Evan Dunlap of Orlando Pinstriped Post has an interesting post about Orlando’s offense last season. He discusses Orlando’s lack of a go-to perimeter scorer.
Because the Magic don’t have a dynamic, one-on-one perimeter scorer–something Van Gundy lamented after a playoff loss to Atlanta–they must rely on crisp, clean ball movement and split-second decision-making to create those open shots. We see this reflected in the percentage of their offense generated in the pick-and-roll: 29.8 percent, the third-highest figure in the league.
The problem here is that the Magic turned the ball over on 14.5 percent of their possessions this season, tied with the Boston Celtics for the league’s third-worst figure. They fared a bit better than their average in the pick-and-roll, turning it over on 10.4 percent of such possessions.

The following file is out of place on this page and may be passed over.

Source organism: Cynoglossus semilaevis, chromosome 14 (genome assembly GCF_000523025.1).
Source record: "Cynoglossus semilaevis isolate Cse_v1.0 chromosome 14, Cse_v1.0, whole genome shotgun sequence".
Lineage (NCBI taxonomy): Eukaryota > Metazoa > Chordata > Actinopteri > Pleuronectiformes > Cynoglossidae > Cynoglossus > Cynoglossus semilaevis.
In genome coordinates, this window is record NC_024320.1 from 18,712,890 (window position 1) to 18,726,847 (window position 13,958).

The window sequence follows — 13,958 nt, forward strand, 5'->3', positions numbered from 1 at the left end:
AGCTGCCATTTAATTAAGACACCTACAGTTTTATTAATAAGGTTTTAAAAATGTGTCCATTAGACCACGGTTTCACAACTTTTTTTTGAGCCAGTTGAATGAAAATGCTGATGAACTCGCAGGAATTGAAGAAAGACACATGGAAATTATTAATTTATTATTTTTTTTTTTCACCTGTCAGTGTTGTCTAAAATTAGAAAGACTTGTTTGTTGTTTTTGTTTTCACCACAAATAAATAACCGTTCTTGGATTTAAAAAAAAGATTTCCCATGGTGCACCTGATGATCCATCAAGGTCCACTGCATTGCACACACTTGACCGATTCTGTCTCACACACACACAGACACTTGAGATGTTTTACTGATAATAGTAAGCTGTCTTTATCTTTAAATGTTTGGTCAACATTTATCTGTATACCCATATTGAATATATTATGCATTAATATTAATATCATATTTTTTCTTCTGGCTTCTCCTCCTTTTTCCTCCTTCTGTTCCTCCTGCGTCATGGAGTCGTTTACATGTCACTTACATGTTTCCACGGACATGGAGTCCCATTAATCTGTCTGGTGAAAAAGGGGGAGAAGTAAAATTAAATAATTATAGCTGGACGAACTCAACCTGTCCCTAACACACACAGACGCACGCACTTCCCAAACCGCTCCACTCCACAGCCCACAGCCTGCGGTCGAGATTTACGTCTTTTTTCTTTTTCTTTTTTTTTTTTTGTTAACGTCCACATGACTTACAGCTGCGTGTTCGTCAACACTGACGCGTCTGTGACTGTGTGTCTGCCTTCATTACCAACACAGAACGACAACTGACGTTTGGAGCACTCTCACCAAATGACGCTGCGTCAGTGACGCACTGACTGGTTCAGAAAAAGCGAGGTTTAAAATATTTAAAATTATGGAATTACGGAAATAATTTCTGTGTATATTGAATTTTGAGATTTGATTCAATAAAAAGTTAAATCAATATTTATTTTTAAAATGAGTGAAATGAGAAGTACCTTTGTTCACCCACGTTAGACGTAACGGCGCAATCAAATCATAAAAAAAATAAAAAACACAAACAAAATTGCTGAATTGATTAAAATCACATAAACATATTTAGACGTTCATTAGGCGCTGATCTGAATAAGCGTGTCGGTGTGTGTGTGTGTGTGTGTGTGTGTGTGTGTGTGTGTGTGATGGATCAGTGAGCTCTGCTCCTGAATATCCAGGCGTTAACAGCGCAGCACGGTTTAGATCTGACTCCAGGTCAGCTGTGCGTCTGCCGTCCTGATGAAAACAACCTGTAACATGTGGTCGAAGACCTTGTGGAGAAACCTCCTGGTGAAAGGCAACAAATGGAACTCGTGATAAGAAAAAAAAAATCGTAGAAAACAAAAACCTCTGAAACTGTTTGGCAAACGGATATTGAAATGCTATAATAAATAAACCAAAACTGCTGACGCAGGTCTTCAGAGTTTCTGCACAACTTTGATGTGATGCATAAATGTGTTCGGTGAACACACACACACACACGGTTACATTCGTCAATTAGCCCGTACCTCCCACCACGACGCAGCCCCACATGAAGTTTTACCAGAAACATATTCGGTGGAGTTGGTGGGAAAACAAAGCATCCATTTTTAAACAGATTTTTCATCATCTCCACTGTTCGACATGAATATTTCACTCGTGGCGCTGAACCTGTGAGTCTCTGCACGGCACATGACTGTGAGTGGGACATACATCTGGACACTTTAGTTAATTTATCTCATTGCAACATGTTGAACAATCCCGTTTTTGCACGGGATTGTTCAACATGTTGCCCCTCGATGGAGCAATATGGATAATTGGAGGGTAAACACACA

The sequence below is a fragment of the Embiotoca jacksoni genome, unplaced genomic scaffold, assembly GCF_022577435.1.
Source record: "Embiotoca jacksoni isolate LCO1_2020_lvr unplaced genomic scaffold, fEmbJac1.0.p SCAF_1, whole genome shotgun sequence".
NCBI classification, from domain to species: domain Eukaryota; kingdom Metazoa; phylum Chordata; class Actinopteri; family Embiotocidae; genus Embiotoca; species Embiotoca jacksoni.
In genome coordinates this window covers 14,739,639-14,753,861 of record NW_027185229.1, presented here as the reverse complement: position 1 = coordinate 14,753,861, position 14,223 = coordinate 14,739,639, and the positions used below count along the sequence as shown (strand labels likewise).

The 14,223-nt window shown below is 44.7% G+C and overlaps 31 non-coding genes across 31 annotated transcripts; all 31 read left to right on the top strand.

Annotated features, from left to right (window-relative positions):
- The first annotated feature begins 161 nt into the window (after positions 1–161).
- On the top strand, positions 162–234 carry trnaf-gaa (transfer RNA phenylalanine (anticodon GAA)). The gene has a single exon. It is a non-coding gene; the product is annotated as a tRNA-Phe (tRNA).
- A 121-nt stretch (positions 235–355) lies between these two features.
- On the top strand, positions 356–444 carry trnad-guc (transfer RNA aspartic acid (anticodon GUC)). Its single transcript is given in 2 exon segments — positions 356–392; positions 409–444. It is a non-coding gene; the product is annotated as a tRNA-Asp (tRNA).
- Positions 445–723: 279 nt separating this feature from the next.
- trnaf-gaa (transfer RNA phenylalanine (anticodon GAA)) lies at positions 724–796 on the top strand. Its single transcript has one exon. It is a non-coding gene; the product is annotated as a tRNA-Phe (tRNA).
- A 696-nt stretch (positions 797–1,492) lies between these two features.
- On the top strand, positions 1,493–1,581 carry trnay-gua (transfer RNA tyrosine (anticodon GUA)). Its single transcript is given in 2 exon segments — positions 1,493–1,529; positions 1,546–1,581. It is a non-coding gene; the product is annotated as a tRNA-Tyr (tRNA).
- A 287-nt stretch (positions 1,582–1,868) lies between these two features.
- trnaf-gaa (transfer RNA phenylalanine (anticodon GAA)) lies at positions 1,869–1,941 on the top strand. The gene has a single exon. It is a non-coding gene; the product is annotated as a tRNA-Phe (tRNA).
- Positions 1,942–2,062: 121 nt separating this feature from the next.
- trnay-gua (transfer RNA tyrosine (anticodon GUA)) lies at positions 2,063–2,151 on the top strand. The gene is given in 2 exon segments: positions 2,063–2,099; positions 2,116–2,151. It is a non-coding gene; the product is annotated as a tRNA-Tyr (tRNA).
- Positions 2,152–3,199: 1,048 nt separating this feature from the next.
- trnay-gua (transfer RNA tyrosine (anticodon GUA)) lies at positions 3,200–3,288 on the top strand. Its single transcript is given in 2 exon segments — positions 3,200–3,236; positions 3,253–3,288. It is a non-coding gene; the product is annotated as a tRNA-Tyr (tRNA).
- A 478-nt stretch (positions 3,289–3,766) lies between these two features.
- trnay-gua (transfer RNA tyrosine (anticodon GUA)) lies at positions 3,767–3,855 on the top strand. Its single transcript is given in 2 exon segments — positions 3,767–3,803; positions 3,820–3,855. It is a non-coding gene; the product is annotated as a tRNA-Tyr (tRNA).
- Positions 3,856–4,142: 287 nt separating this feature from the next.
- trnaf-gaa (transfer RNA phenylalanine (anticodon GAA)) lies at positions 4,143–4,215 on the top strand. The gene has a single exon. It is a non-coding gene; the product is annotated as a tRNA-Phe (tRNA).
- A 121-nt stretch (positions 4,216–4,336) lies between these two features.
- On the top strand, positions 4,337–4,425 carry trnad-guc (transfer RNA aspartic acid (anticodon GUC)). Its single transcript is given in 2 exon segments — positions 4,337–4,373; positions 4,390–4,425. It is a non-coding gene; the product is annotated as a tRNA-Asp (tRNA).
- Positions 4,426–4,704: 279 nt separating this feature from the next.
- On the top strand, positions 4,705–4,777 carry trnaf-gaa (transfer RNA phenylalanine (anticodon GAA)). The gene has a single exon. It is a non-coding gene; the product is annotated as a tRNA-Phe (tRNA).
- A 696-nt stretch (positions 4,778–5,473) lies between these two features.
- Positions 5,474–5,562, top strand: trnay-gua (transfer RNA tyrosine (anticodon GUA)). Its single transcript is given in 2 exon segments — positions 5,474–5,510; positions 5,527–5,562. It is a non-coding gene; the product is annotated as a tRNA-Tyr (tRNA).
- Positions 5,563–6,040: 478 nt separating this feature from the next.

Another consequence of not having a top-shelf perimeter guy is that Orlando ranks last in the percentage of possessions which end in isolation (7.1 percent). In general, isolation basketball is inefficient basketball, as it tends to lead to a lot of dribbling in place. Ironically, a positive to playing a one-on-one style is that it limits turnovers. Unless the offensive player gets his pocket picked, travels, or a teammate of his commits a foul or three-second violation, that ball ain’t goin’ to the other team.
It’s a very interesting read, which is why I singled it out instead of putting in our news and notes section. You can read Dunlap’s entire piece here.
(Andrew Melnick is Howard the Dunk’s lead blogger and ESPN 1080’s Magic Insider (http://espn1080.com). Subscribe to his RSS feed, add him on Facebook and follow him on Twitter to follow him daily. You can download the HTD app here).